Wednesday, 29 June 2011

H&F Council accused of "intimidating" striking teachers

Our Council has been accused by Union leaders participating in Thursdays strike of attempting to "intimidate" local teachers by writing letters to them urging them not to take part. The Council has even suggested that teachers should make up the time that children will be losing from their education as a result of what they pointedly call a "foreseeable closure", according to the Guardian.

Councillor Helen Binmore, last in the public eye when she pushed through major cuts to the Sure Start service in H&F, has written a letter to teachers. Speaking to the Guardian she said: "We have suggested to the schools that, as the strike is a foreseen closure, they should consider offering their pupils an additional day's education where possible."

Mary Bousted, the general secretary of the Association of Teachers and Lecturers, described Cllr Binmore's letter as a "deliberate move to intimidate" teachers, while her suggestion that teachers should make up the time to their pupils as "completely inaccurate and wrong".

No surprises that a fairly radical Tory council is taking a hard line on Union activity, and that this has prompted an angry response - but it does underline the point that nobody seems to be arguing about the financial impact that this strike is going to have on struggling families.


  1. This blog is growing an oddly fuzzy political stance. I suppose that the phrase "oddly fuzzy" very nearly means "impartial", but I think that "oddly fuzzy" is somehow nearer the mark.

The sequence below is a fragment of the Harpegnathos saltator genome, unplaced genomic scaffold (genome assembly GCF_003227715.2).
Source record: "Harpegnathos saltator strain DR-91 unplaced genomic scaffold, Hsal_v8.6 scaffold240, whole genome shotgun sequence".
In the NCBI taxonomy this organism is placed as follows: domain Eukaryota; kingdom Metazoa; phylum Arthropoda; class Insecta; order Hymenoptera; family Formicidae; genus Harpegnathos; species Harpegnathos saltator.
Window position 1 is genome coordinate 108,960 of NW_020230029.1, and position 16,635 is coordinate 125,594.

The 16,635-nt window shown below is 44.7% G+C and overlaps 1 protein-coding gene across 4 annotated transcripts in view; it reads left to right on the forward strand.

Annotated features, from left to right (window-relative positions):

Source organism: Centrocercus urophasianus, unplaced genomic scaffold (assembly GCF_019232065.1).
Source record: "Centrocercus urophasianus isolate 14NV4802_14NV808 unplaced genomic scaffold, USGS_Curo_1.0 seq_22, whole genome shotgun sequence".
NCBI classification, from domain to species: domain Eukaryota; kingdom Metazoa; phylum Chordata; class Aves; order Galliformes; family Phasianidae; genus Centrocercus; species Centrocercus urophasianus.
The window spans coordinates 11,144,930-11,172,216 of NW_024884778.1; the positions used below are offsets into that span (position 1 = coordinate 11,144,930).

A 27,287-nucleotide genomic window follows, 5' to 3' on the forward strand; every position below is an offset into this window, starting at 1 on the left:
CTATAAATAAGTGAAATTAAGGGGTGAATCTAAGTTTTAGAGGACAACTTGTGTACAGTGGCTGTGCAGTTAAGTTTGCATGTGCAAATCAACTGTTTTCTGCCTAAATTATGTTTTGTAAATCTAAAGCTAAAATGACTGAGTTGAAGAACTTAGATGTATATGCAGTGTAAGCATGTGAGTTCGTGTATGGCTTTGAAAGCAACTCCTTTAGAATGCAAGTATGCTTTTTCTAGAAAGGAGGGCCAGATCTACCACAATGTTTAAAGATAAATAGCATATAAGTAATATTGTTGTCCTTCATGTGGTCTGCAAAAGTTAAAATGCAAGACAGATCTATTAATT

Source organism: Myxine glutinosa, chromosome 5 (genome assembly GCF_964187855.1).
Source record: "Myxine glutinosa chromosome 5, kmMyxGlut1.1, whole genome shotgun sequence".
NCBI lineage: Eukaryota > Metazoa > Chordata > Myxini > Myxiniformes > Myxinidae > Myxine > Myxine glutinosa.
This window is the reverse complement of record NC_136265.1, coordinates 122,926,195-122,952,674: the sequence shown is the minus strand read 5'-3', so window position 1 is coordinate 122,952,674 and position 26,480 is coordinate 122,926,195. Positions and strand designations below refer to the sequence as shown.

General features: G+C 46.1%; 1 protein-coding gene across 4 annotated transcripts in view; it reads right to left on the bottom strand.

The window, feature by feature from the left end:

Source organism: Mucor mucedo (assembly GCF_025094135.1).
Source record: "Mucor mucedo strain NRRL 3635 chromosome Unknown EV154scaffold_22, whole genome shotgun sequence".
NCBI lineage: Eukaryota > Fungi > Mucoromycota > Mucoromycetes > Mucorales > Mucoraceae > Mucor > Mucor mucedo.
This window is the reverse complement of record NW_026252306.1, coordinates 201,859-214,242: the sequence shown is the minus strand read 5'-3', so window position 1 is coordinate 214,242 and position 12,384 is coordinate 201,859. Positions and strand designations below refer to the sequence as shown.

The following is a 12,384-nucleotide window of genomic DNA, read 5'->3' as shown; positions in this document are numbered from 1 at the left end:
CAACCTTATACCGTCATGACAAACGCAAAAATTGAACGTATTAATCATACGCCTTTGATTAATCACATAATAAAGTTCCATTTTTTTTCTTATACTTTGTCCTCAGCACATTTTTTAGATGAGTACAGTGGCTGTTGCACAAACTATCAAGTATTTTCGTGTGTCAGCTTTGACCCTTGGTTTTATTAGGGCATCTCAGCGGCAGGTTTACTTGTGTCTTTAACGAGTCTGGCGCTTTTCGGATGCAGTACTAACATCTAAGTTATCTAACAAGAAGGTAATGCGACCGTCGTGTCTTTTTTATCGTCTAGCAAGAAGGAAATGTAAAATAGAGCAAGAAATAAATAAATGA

2. I believe teachers have a real grievance about the threat to their pensions, the first impact of which will kick in next year as H&F teachers face monthly pay cuts of £50 to £100 a month if the Government puts contributions up. Cllr Binmore and many other councillors are Governors and as such are, in effect, the employers of their staff. Maybe they agree with our grievance or maybe they don't - the truth is they have shied away from telling us. Maybe they would support our grievance but not our actions - who knows? All they did was send out a confused and terse letter effectively telling staff who did not strike that they would have to work a day longer and telling staff who did strike (legally) and lost pay that they then had to make it up (and get their pay back??). All in all a fairly pathetic piece of staff management by the Council collectively and councillors individually which did nothing to help understand how to balance the competing demands of children's education, parents' convenience and teachers' pay and pensions.